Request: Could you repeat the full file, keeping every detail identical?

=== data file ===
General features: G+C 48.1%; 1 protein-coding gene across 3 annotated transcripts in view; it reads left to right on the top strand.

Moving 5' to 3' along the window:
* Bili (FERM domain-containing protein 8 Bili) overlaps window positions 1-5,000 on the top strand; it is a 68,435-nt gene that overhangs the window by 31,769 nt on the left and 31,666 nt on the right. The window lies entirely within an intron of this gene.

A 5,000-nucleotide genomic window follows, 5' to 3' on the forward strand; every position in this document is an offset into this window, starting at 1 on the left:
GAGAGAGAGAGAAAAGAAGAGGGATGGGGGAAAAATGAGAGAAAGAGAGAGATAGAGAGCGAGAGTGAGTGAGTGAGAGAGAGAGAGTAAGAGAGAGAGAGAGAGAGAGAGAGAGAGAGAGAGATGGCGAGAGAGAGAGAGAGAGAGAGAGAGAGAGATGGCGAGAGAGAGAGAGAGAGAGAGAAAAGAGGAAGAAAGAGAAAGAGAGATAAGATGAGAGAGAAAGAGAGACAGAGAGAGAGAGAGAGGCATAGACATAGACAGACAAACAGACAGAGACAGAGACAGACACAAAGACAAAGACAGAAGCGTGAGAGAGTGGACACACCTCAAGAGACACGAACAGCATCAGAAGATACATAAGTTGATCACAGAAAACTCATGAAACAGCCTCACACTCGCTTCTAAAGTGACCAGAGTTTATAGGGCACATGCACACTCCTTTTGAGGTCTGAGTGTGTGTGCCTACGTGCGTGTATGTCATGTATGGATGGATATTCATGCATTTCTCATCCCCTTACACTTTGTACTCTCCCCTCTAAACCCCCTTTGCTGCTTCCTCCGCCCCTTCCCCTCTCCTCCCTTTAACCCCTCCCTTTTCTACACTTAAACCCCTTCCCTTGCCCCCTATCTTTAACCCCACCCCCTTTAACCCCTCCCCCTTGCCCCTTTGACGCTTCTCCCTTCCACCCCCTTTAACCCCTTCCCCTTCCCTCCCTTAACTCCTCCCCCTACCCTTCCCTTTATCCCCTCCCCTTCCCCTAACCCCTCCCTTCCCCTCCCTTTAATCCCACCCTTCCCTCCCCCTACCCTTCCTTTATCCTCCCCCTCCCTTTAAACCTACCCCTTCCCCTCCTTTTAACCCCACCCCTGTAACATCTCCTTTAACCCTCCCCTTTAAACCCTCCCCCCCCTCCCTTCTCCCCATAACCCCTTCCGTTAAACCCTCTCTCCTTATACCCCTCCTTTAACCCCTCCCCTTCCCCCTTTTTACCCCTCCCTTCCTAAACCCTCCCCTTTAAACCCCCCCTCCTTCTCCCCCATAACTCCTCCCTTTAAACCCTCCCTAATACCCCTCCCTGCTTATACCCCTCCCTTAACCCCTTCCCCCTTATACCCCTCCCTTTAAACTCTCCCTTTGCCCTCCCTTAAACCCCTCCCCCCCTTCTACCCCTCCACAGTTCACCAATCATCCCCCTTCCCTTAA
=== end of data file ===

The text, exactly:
General features: G+C 48.1%; 1 protein-coding gene across 3 annotated transcripts in view; it reads left to right on the top strand.

Moving 5' to 3' along the window:
* Bili (FERM domain-containing protein 8 Bili) overlaps window positions 1-5,000 on the top strand; it is a 68,435-nt gene that overhangs the window by 31,769 nt on the left and 31,666 nt on the right. The window lies entirely within an intron of this gene.

A 5,000-nucleotide genomic window follows, 5' to 3' on the forward strand; every position in this document is an offset into this window, starting at 1 on the left:
GAGAGAGAGAGAAAAGAAGAGGGATGGGGGAAAAATGAGAGAAAGAGAGAGATAGAGAGCGAGAGTGAGTGAGTGAGAGAGAGAGAGTAAGAGAGAGAGAGAGAGAGAGAGAGAGAGAGAGAGATGGCGAGAGAGAGAGAGAGAGAGAGAGAGAGAGATGGCGAGAGAGAGAGAGAGAGAGAGAAAAGAGGAAGAAAGAGAAAGAGAGATAAGATGAGAGAGAAAGAGAGACAGAGAGAGAGAGAGAGGCATAGACATAGACAGACAAACAGACAGAGACAGAGACAGACACAAAGACAAAGACAGAAGCGTGAGAGAGTGGACACACCTCAAGAGACACGAACAGCATCAGAAGATACATAAGTTGATCACAGAAAACTCATGAAACAGCCTCACACTCGCTTCTAAAGTGACCAGAGTTTATAGGGCACATGCACACTCCTTTTGAGGTCTGAGTGTGTGTGCCTACGTGCGTGTATGTCATGTATGGATGGATATTCATGCATTTCTCATCCCCTTACACTTTGTACTCTCCCCTCTAAACCCCCTTTGCTGCTTCCTCCGCCCCTTCCCCTCTCCTCCCTTTAACCCCTCCCTTTTCTACACTTAAACCCCTTCCCTTGCCCCCTATCTTTAACCCCACCCCCTTTAACCCCTCCCCCTTGCCCCTTTGACGCTTCTCCCTTCCACCCCCTTTAACCCCTTCCCCTTCCCTCCCTTAACTCCTCCCCCTACCCTTCCCTTTATCCCCTCCCCTTCCCCTAACCCCTCCCTTCCCCTCCCTTTAATCCCACCCTTCCCTCCCCCTACCCTTCCTTTATCCTCCCCCTCCCTTTAAACCTACCCCTTCCCCTCCTTTTAACCCCACCCCTGTAACATCTCCTTTAACCCTCCCCTTTAAACCCTCCCCCCCCTCCCTTCTCCCCATAACCCCTTCCGTTAAACCCTCTCTCCTTATACCCCTCCTTTAACCCCTCCCCTTCCCCCTTTTTACCCCTCCCTTCCTAAACCCTCCCCTTTAAACCCCCCCTCCTTCTCCCCCATAACTCCTCCCTTTAAACCCTCCCTAATACCCCTCCCTGCTTATACCCCTCCCTTAACCCCTTCCCCCTTATACCCCTCCCTTTAAACTCTCCCTTTGCCCTCCCTTAAACCCCTCCCCCCCTTCTACCCCTCCACAGTTCACCAATCATCCCCCTTCCCTTAA